## Instantaneous Rate of Change at x=a

### The instantaneous rate of change at a specific point a in a function represents the rate at which the function is changing at that particular point

The instantaneous rate of change at a specific point a in a function represents the rate at which the function is changing at that particular point. To find the instantaneous rate of change at x=a, you can use the concept of the derivative.

The derivative of a function f(x) at a specific point x=a is denoted as f'(a) or dy/dx |x=a. This derivative gives you the instantaneous rate of change of the function at x=a.

To find the instantaneous rate of change at x=a, you first need to find the derivative of the function. This is typically done using differentiation rules, such as the power rule, product rule, quotient rule, or chain rule, depending on the complexity of the function.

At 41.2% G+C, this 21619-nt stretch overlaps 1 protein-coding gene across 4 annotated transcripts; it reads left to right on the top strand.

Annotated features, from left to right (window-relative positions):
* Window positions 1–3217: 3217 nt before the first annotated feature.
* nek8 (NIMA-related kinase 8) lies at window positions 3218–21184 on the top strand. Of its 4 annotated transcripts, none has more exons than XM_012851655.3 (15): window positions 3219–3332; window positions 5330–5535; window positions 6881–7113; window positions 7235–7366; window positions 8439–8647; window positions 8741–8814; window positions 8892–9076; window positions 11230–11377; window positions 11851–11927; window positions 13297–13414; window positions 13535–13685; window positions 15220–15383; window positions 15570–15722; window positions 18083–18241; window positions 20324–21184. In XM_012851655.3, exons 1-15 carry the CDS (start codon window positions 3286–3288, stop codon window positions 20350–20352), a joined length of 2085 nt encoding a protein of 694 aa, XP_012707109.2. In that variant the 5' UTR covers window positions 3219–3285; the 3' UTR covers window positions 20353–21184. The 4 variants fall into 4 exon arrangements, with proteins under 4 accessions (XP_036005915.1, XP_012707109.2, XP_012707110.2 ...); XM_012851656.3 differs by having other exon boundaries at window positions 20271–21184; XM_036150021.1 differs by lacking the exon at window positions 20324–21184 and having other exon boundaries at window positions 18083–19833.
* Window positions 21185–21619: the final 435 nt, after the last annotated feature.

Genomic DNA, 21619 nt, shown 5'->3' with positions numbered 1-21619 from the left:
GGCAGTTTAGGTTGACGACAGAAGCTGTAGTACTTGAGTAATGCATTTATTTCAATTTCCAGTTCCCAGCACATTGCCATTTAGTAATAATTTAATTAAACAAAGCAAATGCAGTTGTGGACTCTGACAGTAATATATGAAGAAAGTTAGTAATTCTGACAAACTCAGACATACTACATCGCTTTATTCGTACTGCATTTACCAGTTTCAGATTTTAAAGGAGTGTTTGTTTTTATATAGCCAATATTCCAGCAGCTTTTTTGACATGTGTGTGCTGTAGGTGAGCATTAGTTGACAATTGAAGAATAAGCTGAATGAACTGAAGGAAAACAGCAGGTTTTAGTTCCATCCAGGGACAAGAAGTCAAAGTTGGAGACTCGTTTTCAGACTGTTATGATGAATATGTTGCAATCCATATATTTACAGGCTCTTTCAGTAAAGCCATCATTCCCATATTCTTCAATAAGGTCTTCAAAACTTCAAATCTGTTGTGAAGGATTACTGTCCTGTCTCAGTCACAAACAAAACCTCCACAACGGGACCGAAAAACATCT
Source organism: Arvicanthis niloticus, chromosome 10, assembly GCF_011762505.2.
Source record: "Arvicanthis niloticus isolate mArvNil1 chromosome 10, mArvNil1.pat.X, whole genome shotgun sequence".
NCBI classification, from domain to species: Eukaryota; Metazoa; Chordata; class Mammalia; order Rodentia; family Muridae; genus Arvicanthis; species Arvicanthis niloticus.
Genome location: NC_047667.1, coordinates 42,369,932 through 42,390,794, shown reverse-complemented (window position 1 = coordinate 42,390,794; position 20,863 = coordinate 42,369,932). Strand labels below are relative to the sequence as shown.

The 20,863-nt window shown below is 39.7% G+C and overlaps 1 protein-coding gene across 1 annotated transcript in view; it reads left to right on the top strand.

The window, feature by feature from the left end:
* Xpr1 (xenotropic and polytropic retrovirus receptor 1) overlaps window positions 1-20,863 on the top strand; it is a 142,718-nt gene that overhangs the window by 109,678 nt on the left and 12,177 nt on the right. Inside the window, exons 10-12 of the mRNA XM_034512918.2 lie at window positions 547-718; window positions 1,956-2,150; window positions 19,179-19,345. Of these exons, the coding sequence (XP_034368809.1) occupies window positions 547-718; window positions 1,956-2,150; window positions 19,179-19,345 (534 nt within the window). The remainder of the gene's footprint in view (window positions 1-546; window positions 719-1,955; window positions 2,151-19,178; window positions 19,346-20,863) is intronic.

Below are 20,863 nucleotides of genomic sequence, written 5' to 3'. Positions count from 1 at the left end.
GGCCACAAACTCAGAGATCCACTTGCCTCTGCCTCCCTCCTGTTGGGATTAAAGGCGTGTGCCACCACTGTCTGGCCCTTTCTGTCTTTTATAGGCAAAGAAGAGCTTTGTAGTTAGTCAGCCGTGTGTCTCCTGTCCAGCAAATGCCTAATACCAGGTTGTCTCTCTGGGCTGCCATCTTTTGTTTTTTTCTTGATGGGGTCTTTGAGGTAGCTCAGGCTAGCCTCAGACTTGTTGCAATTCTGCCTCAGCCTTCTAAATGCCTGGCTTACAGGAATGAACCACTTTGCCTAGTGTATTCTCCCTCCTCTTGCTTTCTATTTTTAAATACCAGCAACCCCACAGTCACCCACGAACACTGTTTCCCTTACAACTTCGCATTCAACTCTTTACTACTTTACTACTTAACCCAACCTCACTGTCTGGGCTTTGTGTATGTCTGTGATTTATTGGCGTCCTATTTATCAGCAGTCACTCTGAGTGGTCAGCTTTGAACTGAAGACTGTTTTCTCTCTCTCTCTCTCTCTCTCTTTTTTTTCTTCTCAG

Let’s say we have a function f(x), and we want to find the instantaneous rate of change at x=a. Follow these steps:

1. Find the derivative of the function f(x) with respect to x. This will give you the derivative function f'(x).

2. Substitute x=a into the derivative function f'(x), that is, evaluate f'(x) at x=a.

f'(a) = f'(x) |x=a

3. Simplify the expression if possible. This will give you the instantaneous rate of change at x=a.

f'(a) represents the rate of change of the function f(x) at the point x=a.

It’s important to note that the instantaneous rate of change can be positive (the function is increasing), negative (the function is decreasing), or zero (the function is neither increasing nor decreasing) depending on the behavior of the function at x=a.

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